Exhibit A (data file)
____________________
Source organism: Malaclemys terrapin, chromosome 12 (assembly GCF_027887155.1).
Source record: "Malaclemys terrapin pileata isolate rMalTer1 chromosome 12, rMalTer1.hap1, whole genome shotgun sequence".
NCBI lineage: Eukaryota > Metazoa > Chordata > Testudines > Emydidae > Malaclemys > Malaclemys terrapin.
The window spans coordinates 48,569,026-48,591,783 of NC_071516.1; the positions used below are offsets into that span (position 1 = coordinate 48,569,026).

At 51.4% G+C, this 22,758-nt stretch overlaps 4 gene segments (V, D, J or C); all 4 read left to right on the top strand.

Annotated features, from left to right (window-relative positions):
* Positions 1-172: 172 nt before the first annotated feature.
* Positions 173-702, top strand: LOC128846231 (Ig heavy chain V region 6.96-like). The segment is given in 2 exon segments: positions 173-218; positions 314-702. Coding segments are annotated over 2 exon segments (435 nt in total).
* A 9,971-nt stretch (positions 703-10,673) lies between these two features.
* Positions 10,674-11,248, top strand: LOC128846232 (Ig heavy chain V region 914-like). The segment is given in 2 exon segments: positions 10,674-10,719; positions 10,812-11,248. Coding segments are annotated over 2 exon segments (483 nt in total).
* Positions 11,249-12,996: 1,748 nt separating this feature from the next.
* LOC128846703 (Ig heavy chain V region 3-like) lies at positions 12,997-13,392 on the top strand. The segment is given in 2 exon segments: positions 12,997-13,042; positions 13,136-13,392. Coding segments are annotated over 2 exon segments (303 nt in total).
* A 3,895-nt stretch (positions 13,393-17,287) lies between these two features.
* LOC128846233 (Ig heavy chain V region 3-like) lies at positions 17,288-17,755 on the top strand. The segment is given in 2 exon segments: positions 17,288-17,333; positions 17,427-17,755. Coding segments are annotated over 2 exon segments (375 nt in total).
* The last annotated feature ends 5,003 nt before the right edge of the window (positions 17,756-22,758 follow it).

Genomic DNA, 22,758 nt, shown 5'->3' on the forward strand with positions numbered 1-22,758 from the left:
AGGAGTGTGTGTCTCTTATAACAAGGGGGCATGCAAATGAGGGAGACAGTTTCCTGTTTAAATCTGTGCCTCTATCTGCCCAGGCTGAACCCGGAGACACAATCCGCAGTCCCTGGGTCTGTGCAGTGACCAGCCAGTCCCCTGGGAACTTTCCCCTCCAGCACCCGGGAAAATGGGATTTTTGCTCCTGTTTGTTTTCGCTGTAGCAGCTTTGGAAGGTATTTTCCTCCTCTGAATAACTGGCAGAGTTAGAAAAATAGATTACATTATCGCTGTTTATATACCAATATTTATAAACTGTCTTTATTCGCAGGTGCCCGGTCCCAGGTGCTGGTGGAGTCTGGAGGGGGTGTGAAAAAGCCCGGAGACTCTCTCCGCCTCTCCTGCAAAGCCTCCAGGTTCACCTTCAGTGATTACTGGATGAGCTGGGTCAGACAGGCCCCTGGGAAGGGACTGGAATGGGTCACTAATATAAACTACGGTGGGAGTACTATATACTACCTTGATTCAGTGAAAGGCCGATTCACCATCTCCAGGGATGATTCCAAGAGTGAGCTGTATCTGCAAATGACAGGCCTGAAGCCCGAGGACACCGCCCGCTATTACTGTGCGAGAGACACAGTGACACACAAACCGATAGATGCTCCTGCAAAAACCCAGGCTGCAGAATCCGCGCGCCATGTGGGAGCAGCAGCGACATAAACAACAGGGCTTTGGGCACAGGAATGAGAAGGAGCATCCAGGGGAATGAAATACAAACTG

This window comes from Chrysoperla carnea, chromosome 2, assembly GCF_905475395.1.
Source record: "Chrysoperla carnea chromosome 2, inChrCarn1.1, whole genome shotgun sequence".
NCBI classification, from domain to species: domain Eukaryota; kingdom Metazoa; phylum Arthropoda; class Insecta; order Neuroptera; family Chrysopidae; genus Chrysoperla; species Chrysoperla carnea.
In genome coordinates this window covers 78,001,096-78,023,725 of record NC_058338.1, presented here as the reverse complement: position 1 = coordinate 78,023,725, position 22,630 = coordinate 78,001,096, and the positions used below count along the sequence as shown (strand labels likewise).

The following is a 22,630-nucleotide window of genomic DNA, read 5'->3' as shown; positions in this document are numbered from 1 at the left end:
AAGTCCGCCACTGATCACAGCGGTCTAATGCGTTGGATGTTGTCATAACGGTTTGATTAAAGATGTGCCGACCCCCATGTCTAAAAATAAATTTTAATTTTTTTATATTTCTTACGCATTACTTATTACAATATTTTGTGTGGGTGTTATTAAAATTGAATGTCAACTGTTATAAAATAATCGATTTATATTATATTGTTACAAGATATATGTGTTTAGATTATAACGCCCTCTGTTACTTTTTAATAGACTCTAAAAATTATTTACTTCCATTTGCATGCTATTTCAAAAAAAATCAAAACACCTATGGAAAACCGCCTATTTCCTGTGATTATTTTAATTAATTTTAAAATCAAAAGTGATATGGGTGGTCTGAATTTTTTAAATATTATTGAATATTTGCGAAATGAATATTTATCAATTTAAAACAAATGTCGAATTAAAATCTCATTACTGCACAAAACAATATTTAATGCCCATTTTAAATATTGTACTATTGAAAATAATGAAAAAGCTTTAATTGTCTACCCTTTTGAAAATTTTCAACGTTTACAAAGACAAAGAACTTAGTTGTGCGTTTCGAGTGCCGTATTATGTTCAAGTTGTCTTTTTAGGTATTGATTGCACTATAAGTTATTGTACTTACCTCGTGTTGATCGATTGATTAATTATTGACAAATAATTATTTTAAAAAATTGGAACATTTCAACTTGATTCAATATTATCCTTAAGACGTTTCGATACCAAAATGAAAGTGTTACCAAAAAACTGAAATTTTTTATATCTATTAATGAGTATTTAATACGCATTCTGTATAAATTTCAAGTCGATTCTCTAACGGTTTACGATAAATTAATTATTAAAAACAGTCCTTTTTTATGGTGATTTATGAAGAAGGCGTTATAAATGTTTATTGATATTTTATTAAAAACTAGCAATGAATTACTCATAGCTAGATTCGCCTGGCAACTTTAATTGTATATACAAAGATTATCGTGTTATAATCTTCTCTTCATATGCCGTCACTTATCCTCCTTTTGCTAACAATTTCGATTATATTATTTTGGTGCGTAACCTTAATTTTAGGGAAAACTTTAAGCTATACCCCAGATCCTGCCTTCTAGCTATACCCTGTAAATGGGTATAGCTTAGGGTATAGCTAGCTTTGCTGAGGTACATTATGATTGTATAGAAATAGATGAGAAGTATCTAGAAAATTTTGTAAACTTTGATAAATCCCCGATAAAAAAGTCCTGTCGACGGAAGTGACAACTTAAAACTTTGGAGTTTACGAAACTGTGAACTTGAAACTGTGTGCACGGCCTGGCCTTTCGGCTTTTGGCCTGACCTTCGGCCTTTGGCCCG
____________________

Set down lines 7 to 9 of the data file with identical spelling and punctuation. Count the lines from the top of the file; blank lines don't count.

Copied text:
* Positions 1-172: 172 nt before the first annotated feature.
* Positions 173-702, top strand: LOC128846231 (Ig heavy chain V region 6.96-like). The segment is given in 2 exon segments: positions 173-218; positions 314-702. Coding segments are annotated over 2 exon segments (435 nt in total).
* A 9,971-nt stretch (positions 703-10,673) lies between these two features.